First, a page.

Heel-and-toe drumming

by jefftkjefftk1 min read11th Dec 20205 comments

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MusicPractical
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In foot percussion (clogging, tap, podorythmie) people traditionally use both their heel and their toe. A heel strike and toe strike make different noises, and you can play faster by using them both. When I started looking at electronic foot percussion ( 2013) I assumed I would use my heel and toe, and that was how my first versions worked ( youtube). I had serious trouble with vibration isolation, however, especially when playing live, and after a few gigs I switched to only playing with my heels.

Similarly, if you look at a standard drum kit, a foot only does one thing at once. Traditionally, one foot is on the bass pedal and one is on the hi-hat pedal, and perhaps you might move your foot to a different pedal sometimes, but you don't have one pedal for your toe and one for your heel.

This is not a limitation of acoustic playing: Drum-tec makes a bass drum double pedal with heel-toe operation:


(DP-921FB)

With electronic drums, this should be even more practical, but I still don't see anyone doing this. Well, almost no one:


(youtube)

Mezerg plays his kick drum with his left foot and snare with his left heel, by putting his foot diagonally across the two pedals. Similarly, sometimes he plays two different pedals with his right foot as well. Each, individually:

  • Kick on the downbeat, left toe: @t=17:31

  • Hi-hat on the upbeat: right heel: @t=5:08

  • Snare on two and four: left heel@t=20:21

  • Something with the right toe: @t=4:27

He's playing electronic dance music, and he's playing a live version of a drum machine. He has each of these elements, and he brings them in and out over time. Here's what it sounds like with everything in: @t=21:36.

Very occasionally he plays other things (@t=9:51) but it seems like that is mostly not his style?

I've been trying heel-and-toe drumming, and while I'm not very good at it yet, I do like it. I've been using my left heel for the kick and left toe for the snare, right toe for the hi-hat and right heel for a crash or another hi-hat. I've only been doing this for a few days, so these examples are not very good yet, but I think they illustrate what is possible:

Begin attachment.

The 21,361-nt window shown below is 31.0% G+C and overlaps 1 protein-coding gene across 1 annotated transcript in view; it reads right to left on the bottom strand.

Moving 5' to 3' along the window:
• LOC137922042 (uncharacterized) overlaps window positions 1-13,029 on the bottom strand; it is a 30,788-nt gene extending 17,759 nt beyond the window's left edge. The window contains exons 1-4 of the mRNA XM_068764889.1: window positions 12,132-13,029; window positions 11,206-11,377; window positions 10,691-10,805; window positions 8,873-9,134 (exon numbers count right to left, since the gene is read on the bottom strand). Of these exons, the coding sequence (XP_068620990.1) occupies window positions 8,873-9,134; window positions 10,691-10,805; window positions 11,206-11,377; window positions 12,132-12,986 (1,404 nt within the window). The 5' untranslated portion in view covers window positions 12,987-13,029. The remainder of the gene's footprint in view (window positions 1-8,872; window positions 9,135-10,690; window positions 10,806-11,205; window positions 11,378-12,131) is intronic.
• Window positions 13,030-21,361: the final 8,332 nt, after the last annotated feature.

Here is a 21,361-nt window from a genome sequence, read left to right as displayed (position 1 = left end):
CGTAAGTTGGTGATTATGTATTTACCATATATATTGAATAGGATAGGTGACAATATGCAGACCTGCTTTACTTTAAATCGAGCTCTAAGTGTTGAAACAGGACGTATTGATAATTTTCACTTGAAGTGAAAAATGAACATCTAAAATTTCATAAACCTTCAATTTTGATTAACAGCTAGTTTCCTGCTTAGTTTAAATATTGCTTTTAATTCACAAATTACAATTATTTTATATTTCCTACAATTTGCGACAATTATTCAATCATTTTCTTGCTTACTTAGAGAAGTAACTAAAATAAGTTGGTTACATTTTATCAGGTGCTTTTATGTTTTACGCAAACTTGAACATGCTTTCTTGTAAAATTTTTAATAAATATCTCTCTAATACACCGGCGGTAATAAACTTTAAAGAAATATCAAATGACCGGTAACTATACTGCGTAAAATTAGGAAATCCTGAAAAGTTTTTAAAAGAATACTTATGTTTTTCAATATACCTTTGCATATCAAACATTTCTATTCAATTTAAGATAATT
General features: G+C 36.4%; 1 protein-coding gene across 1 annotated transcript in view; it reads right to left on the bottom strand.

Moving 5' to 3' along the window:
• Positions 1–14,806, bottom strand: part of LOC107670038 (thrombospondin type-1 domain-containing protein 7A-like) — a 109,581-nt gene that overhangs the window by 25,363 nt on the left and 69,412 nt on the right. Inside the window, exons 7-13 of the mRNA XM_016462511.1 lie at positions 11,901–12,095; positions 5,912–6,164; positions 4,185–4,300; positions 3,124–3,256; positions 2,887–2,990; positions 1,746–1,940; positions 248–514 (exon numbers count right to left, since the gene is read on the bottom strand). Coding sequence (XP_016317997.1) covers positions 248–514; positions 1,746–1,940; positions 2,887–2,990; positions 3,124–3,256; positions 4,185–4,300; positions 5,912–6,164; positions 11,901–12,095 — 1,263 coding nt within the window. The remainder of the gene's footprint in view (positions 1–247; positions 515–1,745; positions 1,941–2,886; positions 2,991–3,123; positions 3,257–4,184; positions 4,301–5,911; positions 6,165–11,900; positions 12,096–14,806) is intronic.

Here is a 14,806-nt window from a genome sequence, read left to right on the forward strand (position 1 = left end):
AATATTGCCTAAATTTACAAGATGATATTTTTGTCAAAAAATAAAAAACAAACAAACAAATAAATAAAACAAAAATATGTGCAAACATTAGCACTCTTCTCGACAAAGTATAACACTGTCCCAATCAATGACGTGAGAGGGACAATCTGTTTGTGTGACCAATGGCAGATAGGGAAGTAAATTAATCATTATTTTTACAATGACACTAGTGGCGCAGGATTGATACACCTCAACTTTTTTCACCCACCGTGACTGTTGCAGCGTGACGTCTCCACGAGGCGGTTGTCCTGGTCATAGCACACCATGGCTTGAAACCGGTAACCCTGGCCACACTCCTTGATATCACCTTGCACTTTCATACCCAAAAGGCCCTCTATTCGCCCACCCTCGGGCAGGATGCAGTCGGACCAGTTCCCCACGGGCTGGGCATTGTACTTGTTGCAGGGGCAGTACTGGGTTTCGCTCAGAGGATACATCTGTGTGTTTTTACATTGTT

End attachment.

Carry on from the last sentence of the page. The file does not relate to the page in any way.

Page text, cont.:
(youtube)


(youtube)


(youtube)

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5 comments, sorted by Highlighting new comments since Today at 1:30 PM
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This reminds me of double and triple tonguing of wind instruments.

Really cool concept of drumming with your feet while playing another instrument.

I think it would be really cool to experiment with different trigger sounds. The muscles in your foot severely limits the nuances available to play, and trying to imitate the sounds of a regular drum-set will not go over well.

I think it is possible to achieve much cooler playing, if you skip the idea of your pedals needing to imitate a drum-set entirely. Experiment with some 808 bass, electric kicks, etc.

Combining that with your great piano playing would create an entirely new feel of music, whereas it can easily end up sounding like a good pianist struggling to cooperate with a much worse drummer

If you look at the video where I'm playing piano I'm using electronic drum sounds, though I still want to play around and figure out ones I like better.

Here's what this is eventually going to fit with: https://www.jefftk.com/p/rhythm-stage-setup-v3

To me, slightly raising or lowering the hi-hat is an essential dimension of playing, and double strokes / buzz strokes / rolls are important too, so drumming with only feet seems very limited. And why anyway? It's not so hard to find other people to play with. What I really want is for someone to figure out a hi-hat you can play standing up.

I really like the feel of playing in a small group, where you can be in very tight coordination with someone else. I currently play, or at least I do when there's no pandemic on, in a duo and a trio. In either of these, adding another person to be a drummer would radically change the feeling of the group.

Additionally, everyone you add to the group makes the logistics of booking more difficult, and makes organizers less interested in booking you since you become more expensive.